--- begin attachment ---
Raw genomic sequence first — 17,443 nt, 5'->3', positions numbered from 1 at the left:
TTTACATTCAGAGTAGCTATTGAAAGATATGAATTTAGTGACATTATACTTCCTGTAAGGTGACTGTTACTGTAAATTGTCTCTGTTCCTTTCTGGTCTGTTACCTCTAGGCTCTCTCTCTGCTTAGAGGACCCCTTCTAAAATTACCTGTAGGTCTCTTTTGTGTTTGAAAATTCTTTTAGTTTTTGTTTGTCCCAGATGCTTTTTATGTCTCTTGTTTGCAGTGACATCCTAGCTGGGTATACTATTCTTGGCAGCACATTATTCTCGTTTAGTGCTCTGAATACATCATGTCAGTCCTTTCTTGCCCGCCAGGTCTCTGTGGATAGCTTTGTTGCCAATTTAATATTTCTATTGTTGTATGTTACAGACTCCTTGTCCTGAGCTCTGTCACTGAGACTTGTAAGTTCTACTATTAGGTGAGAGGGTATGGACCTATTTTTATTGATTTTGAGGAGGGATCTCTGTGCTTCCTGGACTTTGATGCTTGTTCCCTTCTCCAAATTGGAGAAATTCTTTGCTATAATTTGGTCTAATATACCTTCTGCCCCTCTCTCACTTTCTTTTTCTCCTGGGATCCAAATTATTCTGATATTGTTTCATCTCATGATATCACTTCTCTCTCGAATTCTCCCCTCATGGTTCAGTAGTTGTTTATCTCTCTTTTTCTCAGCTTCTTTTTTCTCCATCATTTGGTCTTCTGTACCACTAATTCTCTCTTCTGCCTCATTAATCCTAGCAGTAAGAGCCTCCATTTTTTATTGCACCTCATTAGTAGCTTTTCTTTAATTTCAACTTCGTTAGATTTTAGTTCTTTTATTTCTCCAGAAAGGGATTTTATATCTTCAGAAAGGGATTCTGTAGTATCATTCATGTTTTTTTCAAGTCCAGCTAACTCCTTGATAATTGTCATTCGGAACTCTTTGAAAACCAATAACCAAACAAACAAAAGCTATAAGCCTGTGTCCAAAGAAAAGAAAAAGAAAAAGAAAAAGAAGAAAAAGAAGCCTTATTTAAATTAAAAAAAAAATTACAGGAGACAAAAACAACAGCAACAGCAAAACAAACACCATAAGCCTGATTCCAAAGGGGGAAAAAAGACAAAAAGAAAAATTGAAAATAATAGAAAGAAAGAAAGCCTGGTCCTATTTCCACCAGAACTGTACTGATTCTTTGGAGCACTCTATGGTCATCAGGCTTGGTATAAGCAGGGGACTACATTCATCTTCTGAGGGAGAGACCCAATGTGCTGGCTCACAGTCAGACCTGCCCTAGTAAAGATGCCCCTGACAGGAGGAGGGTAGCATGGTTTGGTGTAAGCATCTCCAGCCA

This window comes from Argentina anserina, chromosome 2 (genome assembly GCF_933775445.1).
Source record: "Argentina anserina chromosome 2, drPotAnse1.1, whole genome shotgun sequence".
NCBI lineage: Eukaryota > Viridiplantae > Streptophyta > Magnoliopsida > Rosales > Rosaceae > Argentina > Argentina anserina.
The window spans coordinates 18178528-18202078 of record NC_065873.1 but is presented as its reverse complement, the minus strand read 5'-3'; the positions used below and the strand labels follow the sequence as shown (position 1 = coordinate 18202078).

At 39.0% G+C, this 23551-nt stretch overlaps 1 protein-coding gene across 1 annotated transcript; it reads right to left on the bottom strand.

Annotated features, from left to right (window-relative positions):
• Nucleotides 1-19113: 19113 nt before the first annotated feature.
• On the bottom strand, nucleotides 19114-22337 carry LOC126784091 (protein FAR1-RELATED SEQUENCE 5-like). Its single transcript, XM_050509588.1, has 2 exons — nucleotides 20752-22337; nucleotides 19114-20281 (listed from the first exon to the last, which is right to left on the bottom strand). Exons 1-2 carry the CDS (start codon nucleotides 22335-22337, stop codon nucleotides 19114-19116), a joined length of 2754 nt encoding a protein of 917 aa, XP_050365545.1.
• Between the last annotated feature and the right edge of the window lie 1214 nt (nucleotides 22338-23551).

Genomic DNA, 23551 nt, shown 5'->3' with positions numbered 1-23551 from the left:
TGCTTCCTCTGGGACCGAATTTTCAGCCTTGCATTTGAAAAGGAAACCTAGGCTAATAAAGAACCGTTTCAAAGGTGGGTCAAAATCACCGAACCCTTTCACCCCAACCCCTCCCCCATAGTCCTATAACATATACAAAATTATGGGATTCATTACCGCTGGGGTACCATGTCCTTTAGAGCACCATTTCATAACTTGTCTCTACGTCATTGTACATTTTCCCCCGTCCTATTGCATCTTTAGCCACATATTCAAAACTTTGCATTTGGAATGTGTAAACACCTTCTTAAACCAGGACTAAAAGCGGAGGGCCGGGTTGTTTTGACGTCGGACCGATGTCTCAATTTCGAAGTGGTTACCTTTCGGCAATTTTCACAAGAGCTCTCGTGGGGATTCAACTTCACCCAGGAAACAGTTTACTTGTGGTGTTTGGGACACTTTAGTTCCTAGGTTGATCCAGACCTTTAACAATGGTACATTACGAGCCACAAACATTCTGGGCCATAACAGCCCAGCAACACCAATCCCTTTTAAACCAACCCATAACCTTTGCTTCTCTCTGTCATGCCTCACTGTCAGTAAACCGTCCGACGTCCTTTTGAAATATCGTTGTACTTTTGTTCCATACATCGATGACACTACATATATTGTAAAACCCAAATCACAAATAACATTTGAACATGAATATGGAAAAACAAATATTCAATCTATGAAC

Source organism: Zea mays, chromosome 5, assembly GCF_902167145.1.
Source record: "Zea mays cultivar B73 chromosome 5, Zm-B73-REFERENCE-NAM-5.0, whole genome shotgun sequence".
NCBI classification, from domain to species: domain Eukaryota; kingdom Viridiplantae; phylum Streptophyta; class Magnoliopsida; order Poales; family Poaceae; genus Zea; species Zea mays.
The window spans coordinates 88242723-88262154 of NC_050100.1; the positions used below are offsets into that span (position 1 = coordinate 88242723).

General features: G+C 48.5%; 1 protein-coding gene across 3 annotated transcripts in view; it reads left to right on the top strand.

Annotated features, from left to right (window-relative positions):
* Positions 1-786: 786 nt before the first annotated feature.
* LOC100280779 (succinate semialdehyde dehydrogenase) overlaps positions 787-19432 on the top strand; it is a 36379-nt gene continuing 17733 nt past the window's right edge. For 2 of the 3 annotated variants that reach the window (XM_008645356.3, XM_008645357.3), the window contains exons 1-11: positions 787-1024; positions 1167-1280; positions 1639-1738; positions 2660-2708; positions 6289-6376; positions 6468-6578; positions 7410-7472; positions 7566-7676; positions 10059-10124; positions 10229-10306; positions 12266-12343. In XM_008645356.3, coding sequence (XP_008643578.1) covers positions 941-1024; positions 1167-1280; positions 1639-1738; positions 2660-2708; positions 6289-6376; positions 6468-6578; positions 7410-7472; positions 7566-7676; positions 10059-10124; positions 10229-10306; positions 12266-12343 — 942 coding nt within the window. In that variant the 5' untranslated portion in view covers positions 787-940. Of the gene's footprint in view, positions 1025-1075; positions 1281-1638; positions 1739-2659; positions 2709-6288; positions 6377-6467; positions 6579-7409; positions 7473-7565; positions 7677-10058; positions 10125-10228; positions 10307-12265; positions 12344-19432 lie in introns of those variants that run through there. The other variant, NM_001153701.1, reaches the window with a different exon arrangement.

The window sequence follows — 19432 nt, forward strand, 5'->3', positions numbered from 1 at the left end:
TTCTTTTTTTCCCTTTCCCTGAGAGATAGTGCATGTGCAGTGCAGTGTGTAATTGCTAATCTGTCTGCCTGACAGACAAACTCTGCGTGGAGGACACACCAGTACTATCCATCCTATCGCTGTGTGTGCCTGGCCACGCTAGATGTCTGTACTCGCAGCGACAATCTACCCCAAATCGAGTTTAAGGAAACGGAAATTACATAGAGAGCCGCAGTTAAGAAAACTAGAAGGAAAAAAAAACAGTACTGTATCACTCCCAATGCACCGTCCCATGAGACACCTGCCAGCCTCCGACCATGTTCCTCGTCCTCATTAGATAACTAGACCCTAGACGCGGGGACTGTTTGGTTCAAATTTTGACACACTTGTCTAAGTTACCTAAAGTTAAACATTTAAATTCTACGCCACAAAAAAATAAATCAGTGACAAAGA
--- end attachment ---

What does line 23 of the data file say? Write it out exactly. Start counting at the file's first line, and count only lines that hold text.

TTCTTTTTTTCCCTTTCCCTGAGAGATAGTGCATGTGCAGTGCAGTGTGTAATTGCTAATCTGTCTGCCTGACAGACAAACTCTGCGTGGAGGACACACCAGTACTATCCATCCTATCGCTGTGTGTGCCTGGCCACGCTAGATGTCTGTACTCGCAGCGACAATCTACCCCAAATCGAGTTTAAGGAAACGGAAATTACATAGAGAGCCGCAGTTAAGAAAACTAGAAGGAAAAAAAAACAGTACTGTATCACTCCCAATGCACCGTCCCATGAGACACCTGCCAGCCTCCGACCATGTTCCTCGTCCTCATTAGATAACTAGACCCTAGACGCGGGGACTGTTTGGTTCAAATTTTGACACACTTGTCTAAGTTACCTAAAGTTAAACATTTAAATTCTACGCCACAAAAAAATAAATCAGTGACAAAGA